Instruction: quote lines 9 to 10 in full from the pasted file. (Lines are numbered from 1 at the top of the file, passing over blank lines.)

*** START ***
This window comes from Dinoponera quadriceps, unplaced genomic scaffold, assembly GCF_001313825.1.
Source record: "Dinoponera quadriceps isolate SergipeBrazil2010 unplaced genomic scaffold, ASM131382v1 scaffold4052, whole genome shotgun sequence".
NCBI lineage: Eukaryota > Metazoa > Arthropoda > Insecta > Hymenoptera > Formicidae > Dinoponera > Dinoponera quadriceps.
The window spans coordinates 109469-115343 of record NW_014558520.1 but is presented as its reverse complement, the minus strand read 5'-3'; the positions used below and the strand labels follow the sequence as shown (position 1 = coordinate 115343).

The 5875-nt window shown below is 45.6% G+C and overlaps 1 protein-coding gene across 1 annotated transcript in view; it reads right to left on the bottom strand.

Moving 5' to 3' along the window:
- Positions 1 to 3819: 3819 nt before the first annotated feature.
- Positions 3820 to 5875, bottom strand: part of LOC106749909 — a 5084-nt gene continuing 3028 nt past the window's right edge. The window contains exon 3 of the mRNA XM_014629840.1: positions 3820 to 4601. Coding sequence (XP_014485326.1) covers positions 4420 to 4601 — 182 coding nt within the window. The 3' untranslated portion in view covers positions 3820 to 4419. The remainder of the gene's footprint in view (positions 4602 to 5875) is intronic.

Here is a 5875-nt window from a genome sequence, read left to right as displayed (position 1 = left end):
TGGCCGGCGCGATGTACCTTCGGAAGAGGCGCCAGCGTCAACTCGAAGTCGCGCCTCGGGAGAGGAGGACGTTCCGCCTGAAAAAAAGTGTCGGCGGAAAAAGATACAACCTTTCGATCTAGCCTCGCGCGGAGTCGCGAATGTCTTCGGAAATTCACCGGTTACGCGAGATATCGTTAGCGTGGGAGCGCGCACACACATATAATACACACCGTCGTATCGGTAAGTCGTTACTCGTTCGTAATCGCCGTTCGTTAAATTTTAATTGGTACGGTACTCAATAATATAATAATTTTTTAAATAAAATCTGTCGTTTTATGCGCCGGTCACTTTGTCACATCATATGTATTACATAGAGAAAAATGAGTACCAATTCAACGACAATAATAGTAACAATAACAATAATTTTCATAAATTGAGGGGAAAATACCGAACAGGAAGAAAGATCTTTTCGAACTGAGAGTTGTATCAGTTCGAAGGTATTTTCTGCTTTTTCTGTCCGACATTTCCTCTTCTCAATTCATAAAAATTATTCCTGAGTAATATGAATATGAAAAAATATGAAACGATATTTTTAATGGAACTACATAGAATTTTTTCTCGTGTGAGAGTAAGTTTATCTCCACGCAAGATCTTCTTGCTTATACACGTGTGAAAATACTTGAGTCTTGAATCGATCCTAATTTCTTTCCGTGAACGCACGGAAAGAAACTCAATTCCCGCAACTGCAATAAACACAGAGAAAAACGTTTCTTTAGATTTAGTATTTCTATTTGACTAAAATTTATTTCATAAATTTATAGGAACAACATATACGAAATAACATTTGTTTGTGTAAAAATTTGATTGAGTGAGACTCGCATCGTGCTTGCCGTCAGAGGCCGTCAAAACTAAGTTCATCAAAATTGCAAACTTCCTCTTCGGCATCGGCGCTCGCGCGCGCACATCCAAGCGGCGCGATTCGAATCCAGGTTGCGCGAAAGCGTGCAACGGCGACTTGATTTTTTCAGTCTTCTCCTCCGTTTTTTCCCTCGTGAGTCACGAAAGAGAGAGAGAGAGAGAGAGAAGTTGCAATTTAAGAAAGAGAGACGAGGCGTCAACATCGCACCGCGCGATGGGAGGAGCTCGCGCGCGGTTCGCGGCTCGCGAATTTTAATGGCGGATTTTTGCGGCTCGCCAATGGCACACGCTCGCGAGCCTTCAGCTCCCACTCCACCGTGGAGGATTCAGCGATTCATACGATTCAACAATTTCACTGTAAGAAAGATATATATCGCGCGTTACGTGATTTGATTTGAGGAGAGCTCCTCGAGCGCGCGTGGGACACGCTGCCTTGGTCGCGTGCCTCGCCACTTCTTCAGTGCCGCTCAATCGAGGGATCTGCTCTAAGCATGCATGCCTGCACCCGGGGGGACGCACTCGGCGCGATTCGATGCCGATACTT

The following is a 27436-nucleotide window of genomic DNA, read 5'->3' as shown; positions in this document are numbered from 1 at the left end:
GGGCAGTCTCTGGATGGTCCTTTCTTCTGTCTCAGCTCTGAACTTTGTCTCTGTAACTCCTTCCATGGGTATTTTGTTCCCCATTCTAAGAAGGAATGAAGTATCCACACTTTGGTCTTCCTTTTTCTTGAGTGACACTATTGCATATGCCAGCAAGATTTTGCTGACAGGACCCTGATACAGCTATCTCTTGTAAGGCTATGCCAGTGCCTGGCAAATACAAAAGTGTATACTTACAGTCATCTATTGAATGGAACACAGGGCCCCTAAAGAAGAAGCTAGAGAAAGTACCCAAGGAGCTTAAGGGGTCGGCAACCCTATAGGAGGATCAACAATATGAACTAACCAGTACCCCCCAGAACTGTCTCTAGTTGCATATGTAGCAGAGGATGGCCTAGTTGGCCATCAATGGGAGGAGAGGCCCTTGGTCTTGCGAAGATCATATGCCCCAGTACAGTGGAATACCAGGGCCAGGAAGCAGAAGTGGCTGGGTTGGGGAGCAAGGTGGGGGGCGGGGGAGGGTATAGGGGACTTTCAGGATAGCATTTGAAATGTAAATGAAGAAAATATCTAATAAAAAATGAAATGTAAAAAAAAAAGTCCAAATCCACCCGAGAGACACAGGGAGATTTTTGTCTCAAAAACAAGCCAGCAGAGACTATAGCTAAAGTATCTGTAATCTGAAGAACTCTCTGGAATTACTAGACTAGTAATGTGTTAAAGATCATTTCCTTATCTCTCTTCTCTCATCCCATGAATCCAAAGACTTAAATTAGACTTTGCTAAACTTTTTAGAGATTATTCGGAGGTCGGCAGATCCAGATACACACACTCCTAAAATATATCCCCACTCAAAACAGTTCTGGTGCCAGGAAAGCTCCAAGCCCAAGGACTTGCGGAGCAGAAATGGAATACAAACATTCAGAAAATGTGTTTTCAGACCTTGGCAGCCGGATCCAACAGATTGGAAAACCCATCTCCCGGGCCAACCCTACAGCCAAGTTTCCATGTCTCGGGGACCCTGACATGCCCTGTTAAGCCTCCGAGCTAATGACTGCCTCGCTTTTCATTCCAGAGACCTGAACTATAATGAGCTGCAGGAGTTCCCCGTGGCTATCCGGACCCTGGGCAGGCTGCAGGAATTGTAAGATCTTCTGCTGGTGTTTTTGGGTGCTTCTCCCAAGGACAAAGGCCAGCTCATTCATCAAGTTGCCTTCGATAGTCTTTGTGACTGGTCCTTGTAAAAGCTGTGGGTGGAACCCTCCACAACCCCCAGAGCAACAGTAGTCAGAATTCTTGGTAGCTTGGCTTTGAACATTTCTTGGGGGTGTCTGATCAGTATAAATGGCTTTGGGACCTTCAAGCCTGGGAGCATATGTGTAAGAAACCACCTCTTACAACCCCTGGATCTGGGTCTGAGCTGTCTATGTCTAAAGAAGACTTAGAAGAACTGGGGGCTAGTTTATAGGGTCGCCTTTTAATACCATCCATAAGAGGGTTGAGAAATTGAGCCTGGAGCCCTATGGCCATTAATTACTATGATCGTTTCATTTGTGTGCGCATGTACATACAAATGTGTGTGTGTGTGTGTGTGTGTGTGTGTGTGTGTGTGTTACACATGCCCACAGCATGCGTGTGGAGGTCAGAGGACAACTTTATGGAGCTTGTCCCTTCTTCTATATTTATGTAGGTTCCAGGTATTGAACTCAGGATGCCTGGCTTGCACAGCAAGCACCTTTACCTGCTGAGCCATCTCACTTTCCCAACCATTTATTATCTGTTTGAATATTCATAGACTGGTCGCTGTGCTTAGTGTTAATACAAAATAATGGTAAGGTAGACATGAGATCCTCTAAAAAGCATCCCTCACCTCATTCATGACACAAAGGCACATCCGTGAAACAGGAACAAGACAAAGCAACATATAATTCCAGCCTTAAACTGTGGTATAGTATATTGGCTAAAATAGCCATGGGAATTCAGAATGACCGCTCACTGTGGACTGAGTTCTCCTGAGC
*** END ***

Here is a 5875-nt window from a genome sequence, read left to right as displayed (position 1 = left end):
TGGCCGGCGCGATGTACCTTCGGAAGAGGCGCCAGCGTCAACTCGAAGTCGCGCCTCGGGAGAGGAGGACGTTCCGCCTGAAAAAAAGTGTCGGCGGAAAAAGATACAACCTTTCGATCTAGCCTCGCGCGGAGTCGCGAATGTCTTCGGAAATTCACCGGTTACGCGAGATATCGTTAGCGTGGGAGCGCGCACACACATATAATACACACCGTCGTATCGGTAAGTCGTTACTCGTTCGTAATCGCCGTTCGTTAAATTTTAATTGGTACGGTACTCAATAATATAATAATTTTTTAAATAAAATCTGTCGTTTTATGCGCCGGTCACTTTGTCACATCATATGTATTACATAGAGAAAAATGAGTACCAATTCAACGACAATAATAGTAACAATAACAATAATTTTCATAAATTGAGGGGAAAATACCGAACAGGAAGAAAGATCTTTTCGAACTGAGAGTTGTATCAGTTCGAAGGTATTTTCTGCTTTTTCTGTCCGACATTTCCTCTTCTCAATTCATAAAAATTATTCCTGAGTAATATGAATATGAAAAAATATGAAACGATATTTTTAATGGAACTACATAGAATTTTTTCTCGTGTGAGAGTAAGTTTATCTCCACGCAAGATCTTCTTGCTTATACACGTGTGAAAATACTTGAGTCTTGAATCGATCCTAATTTCTTTCCGTGAACGCACGGAAAGAAACTCAATTCCCGCAACTGCAATAAACACAGAGAAAAACGTTTCTTTAGATTTAGTATTTCTATTTGACTAAAATTTATTTCATAAATTTATAGGAACAACATATACGAAATAACATTTGTTTGTGTAAAAATTTGATTGAGTGAGACTCGCATCGTGCTTGCCGTCAGAGGCCGTCAAAACTAAGTTCATCAAAATTGCAAACTTCCTCTTCGGCATCGGCGCTCGCGCGCGCACATCCAAGCGGCGCGATTCGAATCCAGGTTGCGCGAAAGCGTGCAACGGCGACTTGATTTTTTCAGTCTTCTCCTCCGTTTTTTCCCTCGTGAGTCACGAAAGAGAGAGAGAGAGAGAGAGAAGTTGCAATTTAAGAAAGAGAGACGAGGCGTCAACATCGCACCGCGCGATGGGAGGAGCTCGCGCGCGGTTCGCGGCTCGCGAATTTTAATGGCGGATTTTTGCGGCTCGCCAATGGCACACGCTCGCGAGCCTTCAGCTCCCACTCCACCGTGGAGGATTCAGCGATTCATACGATTCAACAATTTCACTGTAAGAAAGATATATATCGCGCGTTACGTGATTTGATTTGAGGAGAGCTCCTCGAGCGCGCGTGGGACACGCTGCCTTGGTCGCGTGCCTCGCCACTTCTTCAGTGCCGCTCAATCGAGGGATCTGCTCTAAGCATGCATGCCTGCACCCGGGGGGACGCACTCGGCGCGATTCGATGCCGATACTT